Waitrose is to stock the latest offering from the company that introduced the nettle-covered Cornish Yarg cheese.
Lyhner Dairies Cheese Company is introducing a Wild Garlic Yarg exclusively to the retailer in September.
The company experimented with leaf alternatives and found wild garlic leaves lended themselves well to covering its hand-made cheese.
Catherine Mead, Lyhner Dairies director, said: "We use milk from our own herds and the garlic leaves are hand-picked by local people in the woodland around our farm."
The leaves are gathered throughout April and May and frozen for up to 18 months.

n lubborn boosted
A new £6m creamery was opened this week by Prince Charles. The facility at Lubborn Cheese in Somerset, is owned by leading co-operative Dairy Farmers of Britain.
MD James Farnham said: "We are committed to producing authentic products, using traditional methods.
"The investment in the new creamery has provided us with the facilities to make artisan cheeses of superb quality and consistency." Lubborn produces Somerset Brie, Somerset Camembert and Capricorn Goats Cheese.

n cream served
Sainsbury has reported bumper sales of cream in all stores during Wimbledon fortnight.
The retailer shifted a massive 110,000 litres of double cream in the first week alone and were aiming to hit a target of 250,000 litres for the fortnight.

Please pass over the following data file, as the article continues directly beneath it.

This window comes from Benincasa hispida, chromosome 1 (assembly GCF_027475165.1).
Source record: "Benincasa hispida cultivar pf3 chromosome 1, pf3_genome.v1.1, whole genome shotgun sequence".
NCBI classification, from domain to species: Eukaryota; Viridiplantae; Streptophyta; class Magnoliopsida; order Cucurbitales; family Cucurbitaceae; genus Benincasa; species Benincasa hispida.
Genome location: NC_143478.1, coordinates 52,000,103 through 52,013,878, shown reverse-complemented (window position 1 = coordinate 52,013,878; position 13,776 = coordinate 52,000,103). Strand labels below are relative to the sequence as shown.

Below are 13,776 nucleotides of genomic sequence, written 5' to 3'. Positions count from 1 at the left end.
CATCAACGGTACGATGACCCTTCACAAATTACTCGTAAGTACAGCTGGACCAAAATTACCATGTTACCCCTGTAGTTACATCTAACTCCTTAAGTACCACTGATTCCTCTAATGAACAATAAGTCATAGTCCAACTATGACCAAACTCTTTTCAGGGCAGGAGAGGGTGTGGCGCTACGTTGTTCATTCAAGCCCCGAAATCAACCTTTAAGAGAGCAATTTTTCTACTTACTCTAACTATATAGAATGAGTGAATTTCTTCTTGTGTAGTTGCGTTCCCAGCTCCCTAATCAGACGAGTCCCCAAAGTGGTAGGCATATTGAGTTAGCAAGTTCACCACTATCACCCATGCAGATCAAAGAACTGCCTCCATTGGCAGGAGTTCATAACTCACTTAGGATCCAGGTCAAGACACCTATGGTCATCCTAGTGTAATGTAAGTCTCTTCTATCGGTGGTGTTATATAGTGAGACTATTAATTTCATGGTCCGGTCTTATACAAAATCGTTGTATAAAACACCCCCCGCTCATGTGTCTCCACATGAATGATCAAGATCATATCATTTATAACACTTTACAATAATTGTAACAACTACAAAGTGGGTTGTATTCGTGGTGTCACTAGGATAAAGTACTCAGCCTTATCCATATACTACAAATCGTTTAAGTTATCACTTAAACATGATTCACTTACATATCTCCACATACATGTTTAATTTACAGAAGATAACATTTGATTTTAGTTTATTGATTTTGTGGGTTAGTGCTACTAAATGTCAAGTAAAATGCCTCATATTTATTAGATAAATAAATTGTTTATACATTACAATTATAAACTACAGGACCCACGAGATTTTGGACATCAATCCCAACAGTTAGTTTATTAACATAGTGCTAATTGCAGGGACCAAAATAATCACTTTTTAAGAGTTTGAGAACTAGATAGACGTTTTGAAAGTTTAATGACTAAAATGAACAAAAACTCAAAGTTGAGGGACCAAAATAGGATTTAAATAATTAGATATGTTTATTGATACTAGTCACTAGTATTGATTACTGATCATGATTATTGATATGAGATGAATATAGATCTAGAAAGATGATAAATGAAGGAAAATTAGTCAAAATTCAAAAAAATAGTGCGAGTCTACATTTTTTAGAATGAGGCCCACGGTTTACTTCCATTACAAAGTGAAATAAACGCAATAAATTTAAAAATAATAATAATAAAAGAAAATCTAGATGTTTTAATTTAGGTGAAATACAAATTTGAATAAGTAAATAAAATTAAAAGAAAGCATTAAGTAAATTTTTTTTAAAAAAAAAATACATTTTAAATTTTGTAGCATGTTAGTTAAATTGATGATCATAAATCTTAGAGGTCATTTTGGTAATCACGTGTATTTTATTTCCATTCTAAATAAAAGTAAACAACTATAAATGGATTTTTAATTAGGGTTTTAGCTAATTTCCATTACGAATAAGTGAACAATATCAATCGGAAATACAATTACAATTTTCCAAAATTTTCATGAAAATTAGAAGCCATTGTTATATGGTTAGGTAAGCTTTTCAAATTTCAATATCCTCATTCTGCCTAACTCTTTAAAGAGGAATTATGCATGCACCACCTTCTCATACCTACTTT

Martin Phippen, cream buyer, said: "Cream is pouring out of our stores and our team is working overtime to cope with huge demand."

n tuna confusion
"Total confusion" was how one UK tuna importer described the recent attempts by the EC to introduce a two-tier duty arrangement for non-preferential supplies, such as Thailand and the Philippines.
A quota of 25,000 tonnes equal to about 5% of the EU annual imports has been allocated for a 50% duty cut. As a result, importers have been holding recent arrivals in bond to qualify for the duty saving which comes into effect on July 1.
Raw material prices have risen sharply due to poor fishing and some producers have cut back production dramatically. Meanwhile sales have been booming.
So far, prices have been unchanged, but if raw material prices continue the upward trend, there will be increases.

n butter ceiling
A little publicised aspect of CAP reform is the decision to place a ceiling on the volume of butter intervened each year.
This measure is on top of the 25% cut in butter intervention prices over the next four years.
At present any eligible butter anywhere in the EU can be offered into intervention stores throughout the year at a guaranteed buying in price.
The volume of butter to be accepted will now be limited each year in 2004 to 70,000 tonnes, dropping by 10,000 tonnes each year until it reaches 30,000 in 2008. This compares with 160,000 tonnes intervened in 2002.